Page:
Get us in your inbox

Search
Hong Kong International Airport Arrival Hall
Photograph: Shutterstock

5 Things Hongkongers won’t miss about travelling

Home feels cosier anyways

Written by
Time Out Hong Kong
Advertising

In the midst of a global pandemic, even those who usually prefer staying home will eventually find themselves longing for an overseas vacation. And who can blame them? It’s not like Rome’s magnificent monuments are going to take photos of themselves while we’re gone. But before you start over-romanticising about your last trip, remember how stressful travelling can sometimes be (especially when people start asking dumb questions). There are some experiences that we definitely don't miss – well, at least until the restrictions are lifted anyway. For now, here are five things we tell ourselves so that being stuck in the city won't make us feel so bad. By Adrian Ho

RECOMMENDED: Looking for a local weekend getaway? Check out these awesome staycation deals.

5 Things Hongkongers won’t miss about travelling

Expensive Taxis

via GIPHY

An essential and irreplaceable element of travel in Hong Kong, taxis are ideal for commuters, tourists, or even those staggering back home from a night out. But whilst Hongkongers often take the affordable prices of our local taxis for granted, most are given a grim reminder of how expensive a private ride can be when on vacation overseas. Even if we were to ignore devious drivers looking to scam vulnerable tourists out of their holiday money, legitimate fares for trips from the airport to the city could cost anywhere from $500 to $1,650 HKD for places like Tokyo, New York, and London. Suddenly your 100-or-so dollar ride home from Lan Kwai Fong doesn't seem so bad, huh?

Why is everything so far apart?

via GIPHY

Unless you’re accustomed to travelling to places directly via tour buses or taxis (with the latter being highly unlikely given our previous point), you’ll know that more often than not, it takes an agonising amount of time to get from one attraction to another. Meaning you'll end up spending most of the day in a car or on public transport. We’re just accustomed to living in such a convenient city like Hong Kong, but wouldn’t it be so much more helpful if everything was just a 20-minute MTR ride apart? After all, there’s just so much to see and so little time!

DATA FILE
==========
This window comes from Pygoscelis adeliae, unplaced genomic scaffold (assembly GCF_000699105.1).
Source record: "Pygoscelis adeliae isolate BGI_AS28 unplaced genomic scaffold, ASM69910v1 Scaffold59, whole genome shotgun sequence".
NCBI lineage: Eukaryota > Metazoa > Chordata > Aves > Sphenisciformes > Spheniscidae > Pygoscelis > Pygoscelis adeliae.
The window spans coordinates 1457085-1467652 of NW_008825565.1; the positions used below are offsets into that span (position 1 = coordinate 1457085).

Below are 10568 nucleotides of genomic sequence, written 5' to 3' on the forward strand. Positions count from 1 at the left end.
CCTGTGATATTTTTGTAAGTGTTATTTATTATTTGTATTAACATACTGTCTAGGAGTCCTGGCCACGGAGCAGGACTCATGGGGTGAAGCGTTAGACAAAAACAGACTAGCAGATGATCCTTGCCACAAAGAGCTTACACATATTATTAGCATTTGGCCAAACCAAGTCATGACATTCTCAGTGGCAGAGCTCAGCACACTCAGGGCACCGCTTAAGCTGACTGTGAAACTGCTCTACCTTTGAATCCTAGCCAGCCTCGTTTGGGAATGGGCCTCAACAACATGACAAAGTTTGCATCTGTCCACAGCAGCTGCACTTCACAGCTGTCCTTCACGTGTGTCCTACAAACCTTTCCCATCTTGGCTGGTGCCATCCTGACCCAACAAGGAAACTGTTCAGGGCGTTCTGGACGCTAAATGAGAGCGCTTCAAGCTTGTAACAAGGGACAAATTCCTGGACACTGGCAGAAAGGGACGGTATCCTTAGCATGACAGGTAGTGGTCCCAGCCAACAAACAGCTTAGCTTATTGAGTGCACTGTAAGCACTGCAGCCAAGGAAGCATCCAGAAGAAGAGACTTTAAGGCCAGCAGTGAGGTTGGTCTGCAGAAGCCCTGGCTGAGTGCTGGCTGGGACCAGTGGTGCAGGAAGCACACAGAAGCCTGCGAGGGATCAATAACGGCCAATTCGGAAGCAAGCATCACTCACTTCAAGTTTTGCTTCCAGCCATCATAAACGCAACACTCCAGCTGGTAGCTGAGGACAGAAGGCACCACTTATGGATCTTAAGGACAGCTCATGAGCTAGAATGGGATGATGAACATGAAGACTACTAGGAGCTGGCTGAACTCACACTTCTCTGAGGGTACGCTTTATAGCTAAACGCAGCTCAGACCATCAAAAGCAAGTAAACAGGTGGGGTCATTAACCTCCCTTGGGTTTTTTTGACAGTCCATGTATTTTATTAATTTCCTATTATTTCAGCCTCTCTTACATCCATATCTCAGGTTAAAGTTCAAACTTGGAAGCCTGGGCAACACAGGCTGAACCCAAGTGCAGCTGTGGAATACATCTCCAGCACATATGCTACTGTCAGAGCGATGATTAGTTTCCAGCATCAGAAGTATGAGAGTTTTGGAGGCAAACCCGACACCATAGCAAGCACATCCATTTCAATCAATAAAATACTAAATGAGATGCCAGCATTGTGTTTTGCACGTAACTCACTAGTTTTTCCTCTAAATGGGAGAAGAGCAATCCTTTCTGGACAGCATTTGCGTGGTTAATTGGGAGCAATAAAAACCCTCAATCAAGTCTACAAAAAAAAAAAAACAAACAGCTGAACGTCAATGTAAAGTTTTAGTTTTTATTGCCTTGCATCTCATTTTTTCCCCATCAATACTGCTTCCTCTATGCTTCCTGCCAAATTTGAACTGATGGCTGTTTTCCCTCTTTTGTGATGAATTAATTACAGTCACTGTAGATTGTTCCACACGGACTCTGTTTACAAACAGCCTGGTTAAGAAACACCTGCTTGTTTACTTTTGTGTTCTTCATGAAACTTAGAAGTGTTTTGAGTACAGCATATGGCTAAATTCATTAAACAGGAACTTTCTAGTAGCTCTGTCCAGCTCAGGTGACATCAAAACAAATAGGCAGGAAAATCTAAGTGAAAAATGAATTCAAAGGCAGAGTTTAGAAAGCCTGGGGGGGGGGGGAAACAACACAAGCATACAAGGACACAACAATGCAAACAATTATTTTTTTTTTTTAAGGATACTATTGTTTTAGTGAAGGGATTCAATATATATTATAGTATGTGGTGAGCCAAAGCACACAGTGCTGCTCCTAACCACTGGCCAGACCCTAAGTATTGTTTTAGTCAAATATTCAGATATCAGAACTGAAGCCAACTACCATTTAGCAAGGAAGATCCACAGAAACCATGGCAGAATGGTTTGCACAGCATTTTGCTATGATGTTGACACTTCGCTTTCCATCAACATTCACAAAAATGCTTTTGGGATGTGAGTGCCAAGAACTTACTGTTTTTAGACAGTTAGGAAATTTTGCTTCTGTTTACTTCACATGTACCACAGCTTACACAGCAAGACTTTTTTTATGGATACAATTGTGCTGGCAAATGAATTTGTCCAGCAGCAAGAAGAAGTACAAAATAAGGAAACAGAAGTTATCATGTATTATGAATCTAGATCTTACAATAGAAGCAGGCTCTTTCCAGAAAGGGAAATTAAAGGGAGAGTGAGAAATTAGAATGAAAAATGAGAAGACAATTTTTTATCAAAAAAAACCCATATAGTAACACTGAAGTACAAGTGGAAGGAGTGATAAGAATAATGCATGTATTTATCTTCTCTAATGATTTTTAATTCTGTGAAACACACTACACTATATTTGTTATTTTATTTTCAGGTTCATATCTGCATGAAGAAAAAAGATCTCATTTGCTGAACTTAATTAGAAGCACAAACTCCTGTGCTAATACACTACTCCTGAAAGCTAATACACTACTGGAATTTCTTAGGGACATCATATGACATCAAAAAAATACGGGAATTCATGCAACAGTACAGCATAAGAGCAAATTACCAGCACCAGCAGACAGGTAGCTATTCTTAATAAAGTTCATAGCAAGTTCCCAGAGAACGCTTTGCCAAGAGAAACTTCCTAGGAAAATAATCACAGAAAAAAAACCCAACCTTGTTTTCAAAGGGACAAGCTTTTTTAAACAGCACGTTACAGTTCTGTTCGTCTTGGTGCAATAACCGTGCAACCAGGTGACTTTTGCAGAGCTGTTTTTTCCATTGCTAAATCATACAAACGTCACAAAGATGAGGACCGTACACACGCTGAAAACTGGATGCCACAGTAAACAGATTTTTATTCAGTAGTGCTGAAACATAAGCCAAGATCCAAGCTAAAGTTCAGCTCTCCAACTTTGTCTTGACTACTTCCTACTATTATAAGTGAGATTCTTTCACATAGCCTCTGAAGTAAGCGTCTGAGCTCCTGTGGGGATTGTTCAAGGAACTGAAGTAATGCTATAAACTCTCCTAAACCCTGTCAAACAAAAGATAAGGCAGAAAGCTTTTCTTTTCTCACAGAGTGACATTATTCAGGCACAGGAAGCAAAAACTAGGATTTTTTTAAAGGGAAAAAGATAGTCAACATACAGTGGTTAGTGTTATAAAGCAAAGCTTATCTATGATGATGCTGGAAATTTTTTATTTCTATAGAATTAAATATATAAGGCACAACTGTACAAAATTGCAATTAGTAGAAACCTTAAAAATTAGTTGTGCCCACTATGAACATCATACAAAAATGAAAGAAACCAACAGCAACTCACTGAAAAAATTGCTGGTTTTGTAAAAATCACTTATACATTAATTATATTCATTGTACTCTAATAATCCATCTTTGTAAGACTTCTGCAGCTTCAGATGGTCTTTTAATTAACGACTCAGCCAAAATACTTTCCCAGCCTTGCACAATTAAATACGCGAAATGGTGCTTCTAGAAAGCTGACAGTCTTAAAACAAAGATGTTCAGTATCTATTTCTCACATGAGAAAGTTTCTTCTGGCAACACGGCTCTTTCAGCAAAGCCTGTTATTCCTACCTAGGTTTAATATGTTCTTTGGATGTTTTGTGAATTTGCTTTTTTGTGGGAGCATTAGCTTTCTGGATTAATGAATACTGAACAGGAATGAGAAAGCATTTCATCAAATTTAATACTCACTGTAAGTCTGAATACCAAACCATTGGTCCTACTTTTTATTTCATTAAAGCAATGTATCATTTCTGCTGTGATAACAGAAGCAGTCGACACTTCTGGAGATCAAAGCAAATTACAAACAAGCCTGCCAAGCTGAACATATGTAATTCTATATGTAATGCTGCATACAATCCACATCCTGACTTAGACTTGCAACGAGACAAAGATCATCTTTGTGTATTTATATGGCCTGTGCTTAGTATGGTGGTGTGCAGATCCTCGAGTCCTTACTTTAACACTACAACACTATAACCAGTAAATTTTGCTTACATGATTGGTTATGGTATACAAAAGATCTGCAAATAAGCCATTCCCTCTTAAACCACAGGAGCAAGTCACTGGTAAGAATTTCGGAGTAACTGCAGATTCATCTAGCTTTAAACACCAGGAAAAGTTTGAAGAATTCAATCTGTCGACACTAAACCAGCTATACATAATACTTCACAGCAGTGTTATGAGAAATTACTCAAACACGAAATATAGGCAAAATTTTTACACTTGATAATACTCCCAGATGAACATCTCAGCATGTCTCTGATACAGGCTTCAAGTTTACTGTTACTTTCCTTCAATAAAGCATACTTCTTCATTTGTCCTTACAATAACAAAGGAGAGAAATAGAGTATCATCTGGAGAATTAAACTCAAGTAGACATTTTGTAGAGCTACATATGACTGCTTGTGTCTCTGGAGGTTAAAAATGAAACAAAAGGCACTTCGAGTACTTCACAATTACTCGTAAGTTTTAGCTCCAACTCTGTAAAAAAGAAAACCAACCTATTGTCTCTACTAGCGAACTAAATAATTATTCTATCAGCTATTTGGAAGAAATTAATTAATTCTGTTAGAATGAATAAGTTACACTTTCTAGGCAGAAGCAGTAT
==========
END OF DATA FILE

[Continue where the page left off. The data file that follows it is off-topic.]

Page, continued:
Advertising

“Oh You’re from Hong Kong? Ni Hao!”

via GIPHY

Picture this: you’ve just finished a delicious meal at an authentic, local restaurant, so you signal to the friendly waiter for the bill. Of course, the waiter comes over, sees you struggling with unfamiliar foreign coins for the eighth time that day, and politely tries to shift the attention off you. Showing warm hospitality, he asks your companion where you guys are from; then your partner instinctively tells them that you are from Hong Kong. The mood thickens for just half a second, but alas, the enthusiastic waiter’s eyes light up, and the dreaded words begin to escape the waiter’s lips. Ni Hao!”. What do you do? There’s no way you’re going to correct them in Cantonese – you’re barely understanding them as it is – so you have no choice but just awkwardly to laugh it off. Exit scene. 

Whilst this trivial misunderstanding is definitely more of a personal pet-peeve of ours than anything else, we still can’t deny how annoying it is. Though, we certainly appreciate the effort!

Severe Jet lag for anywhere outside Asia

via GIPHY

Hongkongers already don’t get enough sleep as it is. So, having sleep deprivation being forced upon you when you’re in another country certainly isn’t ideal. But what can you do? Tis’ the price to pay for jumping on a 10-hour flight (or more) to see the unique wonders the rest of the world has to offer. Even if you bite the bullet and force yourself to sleep with the help of local late-night TV, you’re still going to struggle to stay awake at your next work meeting once you get back. But hey, it’s not like you can just vacation around Asia forever.

Advertising

Breaking your wallet buying souvenirs

via GIPHY

We always seem to forget about the concept of money – especially foreign money – when on holiday. Whilst you would happily bring home gifts for friends and family, you might end up questioning yourself why you thought buying that cheap-looking tiki mug was a good idea, or why you paid so much money to bring home a silly Japanese gadget that you’ll just forget about in a month. And let’s not forget about gifts for the office. It’ll seem rude if you don’t bring back anything for your colleagues to enjoy (even for the ones you don’t like), so you end up splashing cash on the same expensive, generic biscuit gift set anyway. Well, at least now that overseas travelling is out of the window, we’ve all managed to save up quite a lump sum of money that would otherwise be carelessly thrown around on holiday.

Enjoy staying in the city

Advertising
Recommended
    You may also like
      Advertising